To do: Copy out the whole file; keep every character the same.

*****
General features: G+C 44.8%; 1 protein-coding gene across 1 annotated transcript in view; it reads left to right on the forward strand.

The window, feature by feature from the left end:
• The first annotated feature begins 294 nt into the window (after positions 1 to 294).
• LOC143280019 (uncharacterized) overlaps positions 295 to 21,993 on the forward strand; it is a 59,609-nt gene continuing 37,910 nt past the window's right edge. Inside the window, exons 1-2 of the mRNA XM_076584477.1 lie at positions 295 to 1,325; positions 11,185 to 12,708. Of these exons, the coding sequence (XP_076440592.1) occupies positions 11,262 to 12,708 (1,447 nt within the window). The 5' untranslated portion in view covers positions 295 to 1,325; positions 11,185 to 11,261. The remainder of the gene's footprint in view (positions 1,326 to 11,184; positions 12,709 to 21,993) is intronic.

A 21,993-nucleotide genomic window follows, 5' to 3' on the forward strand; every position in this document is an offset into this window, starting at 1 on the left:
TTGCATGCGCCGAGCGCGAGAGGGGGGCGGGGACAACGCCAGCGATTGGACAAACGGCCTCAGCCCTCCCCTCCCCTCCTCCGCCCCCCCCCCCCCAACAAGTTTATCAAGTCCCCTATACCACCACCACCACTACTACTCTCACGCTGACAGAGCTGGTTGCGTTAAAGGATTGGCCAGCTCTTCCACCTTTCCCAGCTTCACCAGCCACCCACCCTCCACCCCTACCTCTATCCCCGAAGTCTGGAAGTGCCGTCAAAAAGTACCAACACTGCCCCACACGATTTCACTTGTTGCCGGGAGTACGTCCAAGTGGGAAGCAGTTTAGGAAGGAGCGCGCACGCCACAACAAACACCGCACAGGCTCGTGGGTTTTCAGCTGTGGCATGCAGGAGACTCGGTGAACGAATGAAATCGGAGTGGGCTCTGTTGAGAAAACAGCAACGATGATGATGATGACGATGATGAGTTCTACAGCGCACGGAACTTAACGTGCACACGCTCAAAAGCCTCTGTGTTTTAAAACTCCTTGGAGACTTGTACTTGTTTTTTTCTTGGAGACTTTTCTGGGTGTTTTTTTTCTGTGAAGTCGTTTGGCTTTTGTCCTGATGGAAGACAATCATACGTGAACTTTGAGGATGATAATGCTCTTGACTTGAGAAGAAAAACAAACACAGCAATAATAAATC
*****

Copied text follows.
General features: G+C 44.8%; 1 protein-coding gene across 1 annotated transcript in view; it reads left to right on the forward strand.

The window, feature by feature from the left end:
• The first annotated feature begins 294 nt into the window (after positions 1 to 294).
• LOC143280019 (uncharacterized) overlaps positions 295 to 21,993 on the forward strand; it is a 59,609-nt gene continuing 37,910 nt past the window's right edge. Inside the window, exons 1-2 of the mRNA XM_076584477.1 lie at positions 295 to 1,325; positions 11,185 to 12,708. Of these exons, the coding sequence (XP_076440592.1) occupies positions 11,262 to 12,708 (1,447 nt within the window). The 5' untranslated portion in view covers positions 295 to 1,325; positions 11,185 to 11,261. The remainder of the gene's footprint in view (positions 1,326 to 11,184; positions 12,709 to 21,993) is intronic.

A 21,993-nucleotide genomic window follows, 5' to 3' on the forward strand; every position in this document is an offset into this window, starting at 1 on the left:
TTGCATGCGCCGAGCGCGAGAGGGGGGCGGGGACAACGCCAGCGATTGGACAAACGGCCTCAGCCCTCCCCTCCCCTCCTCCGCCCCCCCCCCCCCAACAAGTTTATCAAGTCCCCTATACCACCACCACCACTACTACTCTCACGCTGACAGAGCTGGTTGCGTTAAAGGATTGGCCAGCTCTTCCACCTTTCCCAGCTTCACCAGCCACCCACCCTCCACCCCTACCTCTATCCCCGAAGTCTGGAAGTGCCGTCAAAAAGTACCAACACTGCCCCACACGATTTCACTTGTTGCCGGGAGTACGTCCAAGTGGGAAGCAGTTTAGGAAGGAGCGCGCACGCCACAACAAACACCGCACAGGCTCGTGGGTTTTCAGCTGTGGCATGCAGGAGACTCGGTGAACGAATGAAATCGGAGTGGGCTCTGTTGAGAAAACAGCAACGATGATGATGATGACGATGATGAGTTCTACAGCGCACGGAACTTAACGTGCACACGCTCAAAAGCCTCTGTGTTTTAAAACTCCTTGGAGACTTGTACTTGTTTTTTTCTTGGAGACTTTTCTGGGTGTTTTTTTTCTGTGAAGTCGTTTGGCTTTTGTCCTGATGGAAGACAATCATACGTGAACTTTGAGGATGATAATGCTCTTGACTTGAGAAGAAAAACAAACACAGCAATAATAAATC